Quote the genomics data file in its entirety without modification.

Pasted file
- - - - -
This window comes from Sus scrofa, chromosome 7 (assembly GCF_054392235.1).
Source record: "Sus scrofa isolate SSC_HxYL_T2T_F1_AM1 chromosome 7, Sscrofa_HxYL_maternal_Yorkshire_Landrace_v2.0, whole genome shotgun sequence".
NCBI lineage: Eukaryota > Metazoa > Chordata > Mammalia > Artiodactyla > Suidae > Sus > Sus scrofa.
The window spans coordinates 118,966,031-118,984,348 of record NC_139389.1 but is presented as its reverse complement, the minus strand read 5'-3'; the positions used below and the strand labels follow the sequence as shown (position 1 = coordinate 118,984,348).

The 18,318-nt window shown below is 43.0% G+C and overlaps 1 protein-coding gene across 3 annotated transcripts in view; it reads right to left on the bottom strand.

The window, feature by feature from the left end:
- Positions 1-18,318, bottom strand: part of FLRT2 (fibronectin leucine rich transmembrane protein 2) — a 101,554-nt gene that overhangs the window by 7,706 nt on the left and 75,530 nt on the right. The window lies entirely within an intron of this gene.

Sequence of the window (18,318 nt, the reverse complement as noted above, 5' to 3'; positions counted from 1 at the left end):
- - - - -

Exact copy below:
This window comes from Sus scrofa, chromosome 7 (assembly GCF_054392235.1).
Source record: "Sus scrofa isolate SSC_HxYL_T2T_F1_AM1 chromosome 7, Sscrofa_HxYL_maternal_Yorkshire_Landrace_v2.0, whole genome shotgun sequence".
NCBI lineage: Eukaryota > Metazoa > Chordata > Mammalia > Artiodactyla > Suidae > Sus > Sus scrofa.
The window spans coordinates 118,966,031-118,984,348 of record NC_139389.1 but is presented as its reverse complement, the minus strand read 5'-3'; the positions used below and the strand labels follow the sequence as shown (position 1 = coordinate 118,984,348).

The 18,318-nt window shown below is 43.0% G+C and overlaps 1 protein-coding gene across 3 annotated transcripts in view; it reads right to left on the bottom strand.

The window, feature by feature from the left end:
- Positions 1-18,318, bottom strand: part of FLRT2 (fibronectin leucine rich transmembrane protein 2) — a 101,554-nt gene that overhangs the window by 7,706 nt on the left and 75,530 nt on the right. The window lies entirely within an intron of this gene.

Sequence of the window (18,318 nt, the reverse complement as noted above, 5' to 3'; positions counted from 1 at the left end):